Our Once and Future Planet delivers an account of one of the most impressive areas of current environmental experimentation and innovation: ecological restoration. Veteran investigative reporter Paddy Woodworth spent years traveling the globe and talking with people—scientists, politicians, and ordinary citizens—who work on the front lines of the battle against environmental degradation, and the book positions the restoration of our ecosystems as vital—and often successful—leverage.
A recent review of the book in the Irish Examiner highlighted the implications of this restoration, from the vantage of long-term, if uncertain, commitment:
Here, as elsewhere, the fight to preserve refugia and take a long term view of restoration is well justified, but seldom a priority for a society and their political leaders guided by short term considerations.
Species restoration, especially of ‘cuddly’ animals or ‘trophy’ birds of prey, tugs at the heartstrings and can gain public support and finance. But habitat restoration is a much more difficult task to finance from the public purse. Woodworth’s experience confirms the complexity of the latter and reveals just how much of a knowledge gap exists for effective restoration. Ecological succession is a dynamic process, constantly being pushed by environmental changes . . .
Read more »
“Still longer than a tweet and still shorter than A River Runs Through It—”
WINTER 2014 CHICAGO SHORTS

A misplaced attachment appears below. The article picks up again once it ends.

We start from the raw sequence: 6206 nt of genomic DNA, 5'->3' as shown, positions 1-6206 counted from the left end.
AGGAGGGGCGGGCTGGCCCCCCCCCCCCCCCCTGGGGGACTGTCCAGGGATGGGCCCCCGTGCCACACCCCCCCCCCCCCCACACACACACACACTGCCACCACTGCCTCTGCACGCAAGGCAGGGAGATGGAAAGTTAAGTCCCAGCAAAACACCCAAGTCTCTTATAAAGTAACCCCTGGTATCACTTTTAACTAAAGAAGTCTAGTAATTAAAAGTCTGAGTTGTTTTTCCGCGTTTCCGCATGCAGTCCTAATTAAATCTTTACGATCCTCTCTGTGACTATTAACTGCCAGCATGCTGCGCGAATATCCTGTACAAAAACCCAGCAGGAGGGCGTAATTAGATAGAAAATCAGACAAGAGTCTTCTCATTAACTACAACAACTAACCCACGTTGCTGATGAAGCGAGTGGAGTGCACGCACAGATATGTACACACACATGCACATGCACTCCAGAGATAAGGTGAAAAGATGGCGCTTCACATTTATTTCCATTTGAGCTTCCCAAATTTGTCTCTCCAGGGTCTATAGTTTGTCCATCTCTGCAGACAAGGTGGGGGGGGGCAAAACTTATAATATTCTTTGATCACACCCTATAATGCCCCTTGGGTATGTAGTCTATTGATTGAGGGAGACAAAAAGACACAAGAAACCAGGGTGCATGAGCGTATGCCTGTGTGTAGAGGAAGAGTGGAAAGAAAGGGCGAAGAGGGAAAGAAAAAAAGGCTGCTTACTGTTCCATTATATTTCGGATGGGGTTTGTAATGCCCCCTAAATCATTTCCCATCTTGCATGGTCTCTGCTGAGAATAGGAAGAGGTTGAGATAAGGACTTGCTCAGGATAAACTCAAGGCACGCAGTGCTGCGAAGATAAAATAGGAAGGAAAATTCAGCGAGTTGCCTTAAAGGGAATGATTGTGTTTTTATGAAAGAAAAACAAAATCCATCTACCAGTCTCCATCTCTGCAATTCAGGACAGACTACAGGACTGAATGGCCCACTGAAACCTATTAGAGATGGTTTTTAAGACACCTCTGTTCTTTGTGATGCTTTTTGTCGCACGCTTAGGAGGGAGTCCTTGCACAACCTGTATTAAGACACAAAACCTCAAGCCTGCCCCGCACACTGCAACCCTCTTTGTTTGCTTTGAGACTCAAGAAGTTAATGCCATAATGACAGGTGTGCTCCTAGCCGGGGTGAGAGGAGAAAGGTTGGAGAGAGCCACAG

The University of Chicago Press is pleased to announce the launch of our latest series of Chicago Shorts—distinguished selections, including never-before-published material, off-the-radar reads culled from the University of Chicago Press’s commanding archive, and the best of our newest books, all priced for impulse buying and presented exclusively in DRM-free e-book format.
Aimed at the general reader and running the gamut from the latest in contemporary scholarship to can’t-miss chapters from classic publications, Chicago Shorts continues to turn the page on the twenty-first-century reading experience.
This group of Winter 2014 Shorts are perfect readings to stow away with for an hour or two in the sludge of the season: they cover a range of topics, from the sentience of animals and advice from behavioral economics to the rhetoric of pregnancy; they deliver unforgettable characters like a Confucian magistrate who doubles as a detective and “Blue Babe,” a wooly bison; and to suit this time of year—they deliver some new knowledge to keep you warm.
Among the Winter Shorts, you’ll find:
Hayek’s The Road . . .
Read more »
Leo Steinberg (1920–2011) was an art historian whose focus extended from the Renaissance to the modern, and who left a critical legacy on several generations of scholars, critics, and artists. One of his classic works. The Sexuality of Christ in Renaissance Art and in Modern Oblivion, addressed the as-yet-unsuspected eroticism of the iconographies devoted to Christ and Mary, which generated much controversy throughout Steinberg’s career.
In a recent piece for the New Yorker’s Page-Turner blog, Lee Siegel uses Steinberg’s writing as a lens for understanding the correlation between Pope Francis’s embrace of gay Catholics and his devotion to the poor and afflicted. Here, Siegel notes a central tenet of Steinberg’s book, specifically that, “as a result of the rise of the Franciscan order, around 1260, an emphasis on Christ’s nakedness, and, thus, on his humanity, joined compassion to an acceptance of the role of sexuality in human life.”
Siegel points out that a Renaissance-era credo of the Franciscan order, from which Pope Francis takes his name, was nudus nudum Christum sequi (“follow naked the naked Christ”). He goes on to account for how Steinberg’s art historical thesis implies a theological premise . . .
Read more »